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For animated films, major barrier remains1 min read

21 February 2011 < 1 min read


For animated films, major barrier remains1 min read

Reading Time: < 1 minute

A decade ago, when the Academy of Motion Picture Arts and Sciences created the Oscar for animated feature, the new category’s nominees included “Jimmy Neutron: Boy Genius,” a Nickelodeon-produced movie memorable for little more than its belch jokes.

Ten years on, the competition has become much fiercer: This year, the three films vying for the prize are all critical darlings that had to beat out two other well-reviewed box-office hits to earn a nomination.

The only traditionally animated film that has won the category was Hayao Miyazaki’s “Spirited Away” in 2002, but for independent animated films like “The Illusionist,” 2007’s “Persepolis” and 2009’s “The Secret of Kells,” a mere nomination helps attract attention from viewers outside the cartoon niche.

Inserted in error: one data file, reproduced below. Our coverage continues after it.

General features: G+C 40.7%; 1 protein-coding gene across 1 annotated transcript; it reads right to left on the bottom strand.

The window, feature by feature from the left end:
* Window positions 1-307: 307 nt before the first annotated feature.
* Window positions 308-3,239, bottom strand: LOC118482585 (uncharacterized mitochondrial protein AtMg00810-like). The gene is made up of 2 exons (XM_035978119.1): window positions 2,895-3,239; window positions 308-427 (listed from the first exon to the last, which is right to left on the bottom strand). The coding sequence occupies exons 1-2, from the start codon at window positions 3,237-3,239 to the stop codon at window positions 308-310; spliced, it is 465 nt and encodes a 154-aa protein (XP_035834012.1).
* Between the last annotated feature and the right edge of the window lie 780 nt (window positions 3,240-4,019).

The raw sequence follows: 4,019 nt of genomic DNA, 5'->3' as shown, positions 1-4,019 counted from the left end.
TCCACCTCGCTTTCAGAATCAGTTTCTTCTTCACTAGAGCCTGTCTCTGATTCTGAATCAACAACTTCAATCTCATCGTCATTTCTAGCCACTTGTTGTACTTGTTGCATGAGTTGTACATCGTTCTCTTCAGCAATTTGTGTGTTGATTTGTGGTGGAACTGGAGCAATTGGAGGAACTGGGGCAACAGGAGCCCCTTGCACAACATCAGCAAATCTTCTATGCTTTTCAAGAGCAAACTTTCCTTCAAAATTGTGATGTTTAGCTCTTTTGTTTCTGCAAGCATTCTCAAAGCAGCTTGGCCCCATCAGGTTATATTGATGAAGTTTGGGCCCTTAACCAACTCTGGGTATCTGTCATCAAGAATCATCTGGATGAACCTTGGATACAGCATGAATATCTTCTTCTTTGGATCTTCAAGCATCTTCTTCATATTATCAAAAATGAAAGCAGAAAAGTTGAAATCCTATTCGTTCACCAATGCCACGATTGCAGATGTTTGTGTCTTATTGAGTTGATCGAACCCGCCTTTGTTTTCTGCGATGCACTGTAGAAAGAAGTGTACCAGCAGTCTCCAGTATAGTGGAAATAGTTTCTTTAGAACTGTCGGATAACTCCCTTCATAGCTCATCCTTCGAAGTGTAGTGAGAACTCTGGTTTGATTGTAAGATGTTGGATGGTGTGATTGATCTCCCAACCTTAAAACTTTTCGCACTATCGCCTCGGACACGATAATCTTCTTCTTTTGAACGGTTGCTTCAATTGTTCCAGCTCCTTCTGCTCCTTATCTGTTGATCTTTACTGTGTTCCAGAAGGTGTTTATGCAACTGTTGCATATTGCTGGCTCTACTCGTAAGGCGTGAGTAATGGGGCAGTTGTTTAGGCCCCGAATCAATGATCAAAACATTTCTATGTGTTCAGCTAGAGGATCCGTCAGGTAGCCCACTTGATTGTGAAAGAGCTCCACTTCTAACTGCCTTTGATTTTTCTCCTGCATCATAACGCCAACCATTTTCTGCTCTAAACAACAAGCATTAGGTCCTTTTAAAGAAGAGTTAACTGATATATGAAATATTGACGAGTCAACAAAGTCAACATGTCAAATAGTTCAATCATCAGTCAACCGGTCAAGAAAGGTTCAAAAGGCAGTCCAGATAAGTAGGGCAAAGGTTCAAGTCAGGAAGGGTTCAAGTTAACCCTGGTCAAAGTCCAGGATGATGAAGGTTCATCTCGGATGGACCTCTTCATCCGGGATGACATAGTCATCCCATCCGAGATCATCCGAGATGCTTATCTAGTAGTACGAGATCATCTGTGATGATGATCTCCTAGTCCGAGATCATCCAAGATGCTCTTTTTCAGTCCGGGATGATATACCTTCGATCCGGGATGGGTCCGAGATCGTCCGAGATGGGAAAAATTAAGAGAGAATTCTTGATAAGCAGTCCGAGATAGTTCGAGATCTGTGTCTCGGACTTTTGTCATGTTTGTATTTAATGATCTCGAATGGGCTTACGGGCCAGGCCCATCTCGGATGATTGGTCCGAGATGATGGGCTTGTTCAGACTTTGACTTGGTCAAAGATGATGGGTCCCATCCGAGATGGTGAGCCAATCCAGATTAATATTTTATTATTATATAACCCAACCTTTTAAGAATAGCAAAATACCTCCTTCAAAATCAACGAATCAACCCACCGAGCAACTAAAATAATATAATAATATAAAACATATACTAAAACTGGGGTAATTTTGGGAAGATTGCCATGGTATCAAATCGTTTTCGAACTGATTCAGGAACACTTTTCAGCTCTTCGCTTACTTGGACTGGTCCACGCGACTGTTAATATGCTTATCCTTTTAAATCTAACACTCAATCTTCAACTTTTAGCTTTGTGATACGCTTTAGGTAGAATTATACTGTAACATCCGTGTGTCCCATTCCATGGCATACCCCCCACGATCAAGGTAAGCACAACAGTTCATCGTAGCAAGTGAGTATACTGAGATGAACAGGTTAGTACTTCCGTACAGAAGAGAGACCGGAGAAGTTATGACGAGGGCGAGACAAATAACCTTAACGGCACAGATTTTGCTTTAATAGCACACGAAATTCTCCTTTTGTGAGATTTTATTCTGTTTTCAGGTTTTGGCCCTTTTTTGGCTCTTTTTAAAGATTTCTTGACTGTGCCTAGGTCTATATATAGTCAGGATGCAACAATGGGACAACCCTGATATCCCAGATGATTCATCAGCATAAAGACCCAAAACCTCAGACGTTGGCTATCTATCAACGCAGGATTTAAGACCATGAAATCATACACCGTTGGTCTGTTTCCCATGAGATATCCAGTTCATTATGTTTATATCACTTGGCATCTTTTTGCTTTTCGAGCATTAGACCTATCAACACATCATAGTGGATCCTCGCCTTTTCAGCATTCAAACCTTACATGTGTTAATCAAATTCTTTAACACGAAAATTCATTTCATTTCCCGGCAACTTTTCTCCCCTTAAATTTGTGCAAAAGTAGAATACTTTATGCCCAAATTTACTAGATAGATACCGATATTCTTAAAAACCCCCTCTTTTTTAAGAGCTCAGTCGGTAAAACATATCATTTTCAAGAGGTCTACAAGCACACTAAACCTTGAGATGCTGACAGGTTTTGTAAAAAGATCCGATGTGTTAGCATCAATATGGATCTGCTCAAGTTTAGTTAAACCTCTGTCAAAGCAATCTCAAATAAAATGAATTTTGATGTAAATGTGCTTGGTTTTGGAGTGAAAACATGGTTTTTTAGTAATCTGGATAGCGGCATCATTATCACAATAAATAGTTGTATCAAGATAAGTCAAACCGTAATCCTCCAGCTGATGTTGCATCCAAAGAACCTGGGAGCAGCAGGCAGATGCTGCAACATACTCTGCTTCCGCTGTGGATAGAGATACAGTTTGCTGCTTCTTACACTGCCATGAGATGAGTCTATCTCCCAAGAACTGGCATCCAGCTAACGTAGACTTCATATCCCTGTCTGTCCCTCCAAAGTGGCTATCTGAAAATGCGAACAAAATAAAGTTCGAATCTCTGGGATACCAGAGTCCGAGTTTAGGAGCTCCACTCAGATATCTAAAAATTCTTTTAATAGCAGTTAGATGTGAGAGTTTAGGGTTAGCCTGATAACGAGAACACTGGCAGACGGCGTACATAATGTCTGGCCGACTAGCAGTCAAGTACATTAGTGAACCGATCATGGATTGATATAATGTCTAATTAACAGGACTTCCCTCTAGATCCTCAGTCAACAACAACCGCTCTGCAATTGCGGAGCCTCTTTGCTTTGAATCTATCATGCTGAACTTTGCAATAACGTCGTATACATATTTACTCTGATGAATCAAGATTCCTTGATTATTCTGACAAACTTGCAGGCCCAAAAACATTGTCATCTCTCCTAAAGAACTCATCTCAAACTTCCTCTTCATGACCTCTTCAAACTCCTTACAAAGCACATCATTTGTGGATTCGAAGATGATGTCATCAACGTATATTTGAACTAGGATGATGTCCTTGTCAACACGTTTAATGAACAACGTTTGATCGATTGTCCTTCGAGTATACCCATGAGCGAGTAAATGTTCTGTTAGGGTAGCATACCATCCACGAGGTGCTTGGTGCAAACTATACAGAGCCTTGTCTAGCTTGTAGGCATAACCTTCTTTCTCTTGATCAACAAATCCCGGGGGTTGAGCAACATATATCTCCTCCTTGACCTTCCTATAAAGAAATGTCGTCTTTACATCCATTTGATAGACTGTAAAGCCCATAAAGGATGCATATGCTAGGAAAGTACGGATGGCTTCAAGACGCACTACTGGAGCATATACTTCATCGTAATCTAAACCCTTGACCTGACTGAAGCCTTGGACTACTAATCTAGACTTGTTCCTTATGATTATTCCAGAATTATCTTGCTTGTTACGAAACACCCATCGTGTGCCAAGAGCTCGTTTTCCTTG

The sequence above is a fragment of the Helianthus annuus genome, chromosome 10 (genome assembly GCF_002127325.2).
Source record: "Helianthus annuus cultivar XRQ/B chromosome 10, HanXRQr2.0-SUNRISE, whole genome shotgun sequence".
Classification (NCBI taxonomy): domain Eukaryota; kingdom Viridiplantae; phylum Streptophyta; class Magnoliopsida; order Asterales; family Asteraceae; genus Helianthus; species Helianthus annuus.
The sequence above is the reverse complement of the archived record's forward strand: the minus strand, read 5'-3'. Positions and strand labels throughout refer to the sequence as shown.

“We don’t see this as some sort of big battle between the pencil and the computer,” said Last. “But for a film like ‘The Illusionist,’ the Academy Awards are even more important. It’s a crucial tool for us to reach an audience.”

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